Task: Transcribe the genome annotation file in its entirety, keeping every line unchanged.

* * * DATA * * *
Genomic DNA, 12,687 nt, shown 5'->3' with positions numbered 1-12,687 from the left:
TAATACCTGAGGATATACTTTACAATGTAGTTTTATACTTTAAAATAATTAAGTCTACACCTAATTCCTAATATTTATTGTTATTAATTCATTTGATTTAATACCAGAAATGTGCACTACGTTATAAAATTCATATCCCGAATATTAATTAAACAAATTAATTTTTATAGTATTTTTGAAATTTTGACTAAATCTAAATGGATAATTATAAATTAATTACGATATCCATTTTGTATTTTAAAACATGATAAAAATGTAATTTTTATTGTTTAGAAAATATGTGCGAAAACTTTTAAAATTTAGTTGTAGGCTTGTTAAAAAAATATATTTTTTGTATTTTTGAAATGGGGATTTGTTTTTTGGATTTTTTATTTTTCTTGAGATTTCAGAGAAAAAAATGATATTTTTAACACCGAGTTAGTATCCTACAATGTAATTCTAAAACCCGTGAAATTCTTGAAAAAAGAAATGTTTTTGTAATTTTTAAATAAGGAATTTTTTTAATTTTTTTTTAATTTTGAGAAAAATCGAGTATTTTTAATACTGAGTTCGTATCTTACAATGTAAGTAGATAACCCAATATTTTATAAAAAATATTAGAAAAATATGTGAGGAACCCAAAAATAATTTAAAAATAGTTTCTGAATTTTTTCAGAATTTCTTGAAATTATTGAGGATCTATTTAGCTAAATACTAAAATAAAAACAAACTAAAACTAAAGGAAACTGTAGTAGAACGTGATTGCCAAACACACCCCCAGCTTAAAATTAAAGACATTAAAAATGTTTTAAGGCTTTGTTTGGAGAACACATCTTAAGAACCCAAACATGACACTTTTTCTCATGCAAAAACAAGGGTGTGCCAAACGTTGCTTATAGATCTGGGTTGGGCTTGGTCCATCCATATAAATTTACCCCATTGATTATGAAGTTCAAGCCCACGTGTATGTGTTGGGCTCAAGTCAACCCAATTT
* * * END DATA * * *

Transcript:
Genomic DNA, 12,687 nt, shown 5'->3' with positions numbered 1-12,687 from the left:
TAATACCTGAGGATATACTTTACAATGTAGTTTTATACTTTAAAATAATTAAGTCTACACCTAATTCCTAATATTTATTGTTATTAATTCATTTGATTTAATACCAGAAATGTGCACTACGTTATAAAATTCATATCCCGAATATTAATTAAACAAATTAATTTTTATAGTATTTTTGAAATTTTGACTAAATCTAAATGGATAATTATAAATTAATTACGATATCCATTTTGTATTTTAAAACATGATAAAAATGTAATTTTTATTGTTTAGAAAATATGTGCGAAAACTTTTAAAATTTAGTTGTAGGCTTGTTAAAAAAATATATTTTTTGTATTTTTGAAATGGGGATTTGTTTTTTGGATTTTTTATTTTTCTTGAGATTTCAGAGAAAAAAATGATATTTTTAACACCGAGTTAGTATCCTACAATGTAATTCTAAAACCCGTGAAATTCTTGAAAAAAGAAATGTTTTTGTAATTTTTAAATAAGGAATTTTTTTAATTTTTTTTTAATTTTGAGAAAAATCGAGTATTTTTAATACTGAGTTCGTATCTTACAATGTAAGTAGATAACCCAATATTTTATAAAAAATATTAGAAAAATATGTGAGGAACCCAAAAATAATTTAAAAATAGTTTCTGAATTTTTTCAGAATTTCTTGAAATTATTGAGGATCTATTTAGCTAAATACTAAAATAAAAACAAACTAAAACTAAAGGAAACTGTAGTAGAACGTGATTGCCAAACACACCCCCAGCTTAAAATTAAAGACATTAAAAATGTTTTAAGGCTTTGTTTGGAGAACACATCTTAAGAACCCAAACATGACACTTTTTCTCATGCAAAAACAAGGGTGTGCCAAACGTTGCTTATAGATCTGGGTTGGGCTTGGTCCATCCATATAAATTTACCCCATTGATTATGAAGTTCAAGCCCACGTGTATGTGTTGGGCTCAAGTCAACCCAATTT